Twenty years ago, the US and the UK announced that Saddam Hussein, the president of Iraq, was stockpiling weapons of mass destruction and supporting “terrorist groups”.
On March 19, 2003, a US-led coalition began bombing Iraq, and one day later a ground invasion began. In the coalition were US, UK, Australian, and Polish soldiers.
In 2011, the coalition forces withdrew from Iraq, declaring the war over and leaving behind at least 275,000 people dead and a country ravaged.
Al Jazeera breaks down some of the war’s defining moments in the following timeline.
Building up to invasion
After the September 11, 2001, attacks, US President George W Bush began claiming that Iraq had WMDs – a claim later proved false – and that it supported al-Qaeda, making disarming it a new priority.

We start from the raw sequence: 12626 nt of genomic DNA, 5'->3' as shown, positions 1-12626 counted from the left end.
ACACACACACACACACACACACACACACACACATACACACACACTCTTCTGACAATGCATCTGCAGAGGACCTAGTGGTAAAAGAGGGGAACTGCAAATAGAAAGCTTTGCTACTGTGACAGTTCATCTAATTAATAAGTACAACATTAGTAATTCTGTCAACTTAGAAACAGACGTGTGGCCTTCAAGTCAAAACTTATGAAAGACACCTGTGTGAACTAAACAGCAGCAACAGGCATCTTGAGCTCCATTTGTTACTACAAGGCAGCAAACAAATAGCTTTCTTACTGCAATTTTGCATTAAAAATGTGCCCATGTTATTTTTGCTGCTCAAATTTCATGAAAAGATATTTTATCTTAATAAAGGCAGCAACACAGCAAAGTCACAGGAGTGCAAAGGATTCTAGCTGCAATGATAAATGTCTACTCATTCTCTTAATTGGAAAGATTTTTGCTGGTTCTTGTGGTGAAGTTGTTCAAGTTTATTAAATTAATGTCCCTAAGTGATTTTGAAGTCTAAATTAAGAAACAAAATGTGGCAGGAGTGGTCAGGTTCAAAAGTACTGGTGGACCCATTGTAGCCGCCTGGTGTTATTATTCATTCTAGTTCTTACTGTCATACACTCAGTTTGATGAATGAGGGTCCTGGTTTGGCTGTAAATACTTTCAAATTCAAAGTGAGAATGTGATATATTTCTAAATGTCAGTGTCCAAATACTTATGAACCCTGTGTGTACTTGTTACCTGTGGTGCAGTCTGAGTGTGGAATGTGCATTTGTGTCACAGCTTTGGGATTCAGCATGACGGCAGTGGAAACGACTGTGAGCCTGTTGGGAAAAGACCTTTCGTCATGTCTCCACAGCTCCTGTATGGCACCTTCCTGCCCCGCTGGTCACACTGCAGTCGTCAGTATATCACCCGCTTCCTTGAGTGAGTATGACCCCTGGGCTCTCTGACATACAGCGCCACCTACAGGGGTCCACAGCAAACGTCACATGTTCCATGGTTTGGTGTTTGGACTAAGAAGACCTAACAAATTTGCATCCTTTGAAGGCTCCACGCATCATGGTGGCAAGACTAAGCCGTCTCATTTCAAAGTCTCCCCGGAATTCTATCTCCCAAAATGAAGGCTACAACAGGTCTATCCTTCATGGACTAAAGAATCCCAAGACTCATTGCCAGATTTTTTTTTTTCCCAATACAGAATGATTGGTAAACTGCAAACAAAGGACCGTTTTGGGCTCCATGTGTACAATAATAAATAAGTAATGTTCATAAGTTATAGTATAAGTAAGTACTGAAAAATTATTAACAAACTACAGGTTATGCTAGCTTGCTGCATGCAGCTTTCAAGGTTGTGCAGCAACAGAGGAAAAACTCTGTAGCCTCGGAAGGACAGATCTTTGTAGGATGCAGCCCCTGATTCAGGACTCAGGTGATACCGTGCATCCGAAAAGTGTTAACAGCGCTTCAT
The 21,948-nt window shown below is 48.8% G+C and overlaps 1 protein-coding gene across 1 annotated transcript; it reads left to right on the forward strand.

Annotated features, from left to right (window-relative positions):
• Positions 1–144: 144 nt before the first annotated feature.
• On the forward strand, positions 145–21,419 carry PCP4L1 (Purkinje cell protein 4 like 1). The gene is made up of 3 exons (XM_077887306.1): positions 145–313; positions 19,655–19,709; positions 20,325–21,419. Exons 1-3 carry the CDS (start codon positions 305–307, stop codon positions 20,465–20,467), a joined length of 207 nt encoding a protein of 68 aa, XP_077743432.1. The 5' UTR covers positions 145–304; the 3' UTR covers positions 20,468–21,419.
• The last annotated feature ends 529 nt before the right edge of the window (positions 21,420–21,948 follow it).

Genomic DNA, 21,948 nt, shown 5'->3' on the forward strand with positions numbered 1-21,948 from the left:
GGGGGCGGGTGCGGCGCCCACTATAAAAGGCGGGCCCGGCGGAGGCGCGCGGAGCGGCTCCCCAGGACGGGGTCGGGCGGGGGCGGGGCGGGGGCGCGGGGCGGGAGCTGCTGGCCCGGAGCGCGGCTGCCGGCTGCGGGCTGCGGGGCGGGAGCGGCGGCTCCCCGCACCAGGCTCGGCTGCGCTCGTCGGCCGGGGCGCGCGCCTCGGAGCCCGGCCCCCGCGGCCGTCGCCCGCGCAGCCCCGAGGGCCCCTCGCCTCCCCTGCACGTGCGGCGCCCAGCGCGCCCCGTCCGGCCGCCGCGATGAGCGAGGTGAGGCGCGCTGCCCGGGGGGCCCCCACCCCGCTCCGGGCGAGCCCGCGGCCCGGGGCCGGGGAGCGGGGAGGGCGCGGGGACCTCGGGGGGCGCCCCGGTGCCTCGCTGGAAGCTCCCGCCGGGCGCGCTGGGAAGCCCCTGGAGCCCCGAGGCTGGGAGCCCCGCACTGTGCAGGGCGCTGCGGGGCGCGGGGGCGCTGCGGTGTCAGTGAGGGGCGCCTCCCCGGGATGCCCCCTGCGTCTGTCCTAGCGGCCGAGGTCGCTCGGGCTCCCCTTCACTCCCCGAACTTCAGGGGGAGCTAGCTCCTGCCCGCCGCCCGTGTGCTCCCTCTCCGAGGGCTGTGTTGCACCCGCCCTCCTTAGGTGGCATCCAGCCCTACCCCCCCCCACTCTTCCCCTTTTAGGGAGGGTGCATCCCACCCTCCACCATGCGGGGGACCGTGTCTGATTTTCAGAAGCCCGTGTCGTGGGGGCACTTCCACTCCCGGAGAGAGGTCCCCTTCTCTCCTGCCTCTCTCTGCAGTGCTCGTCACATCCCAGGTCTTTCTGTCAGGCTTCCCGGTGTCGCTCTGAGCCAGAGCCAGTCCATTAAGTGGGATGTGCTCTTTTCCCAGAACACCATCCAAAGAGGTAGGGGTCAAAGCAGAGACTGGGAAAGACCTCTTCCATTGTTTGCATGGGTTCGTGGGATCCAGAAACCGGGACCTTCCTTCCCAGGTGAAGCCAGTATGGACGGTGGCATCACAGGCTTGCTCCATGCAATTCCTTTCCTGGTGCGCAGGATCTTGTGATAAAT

On September 24, UK Prime Minister Tony Blair told the House of Commons: “Of course there is no doubt that Iraq, the region and the whole world would be better off without Saddam.”
Hearing the intent behind those statements, hundreds of thousands of people around the world poured onto the streets to protest against a war in Iraq.
In November 2002, UN Security Council Resolution 1441 afforded Iraq “a final opportunity to comply with its disarmament obligations”.
Four days later, the Iraqi parliament voted to reject the UN resolution.
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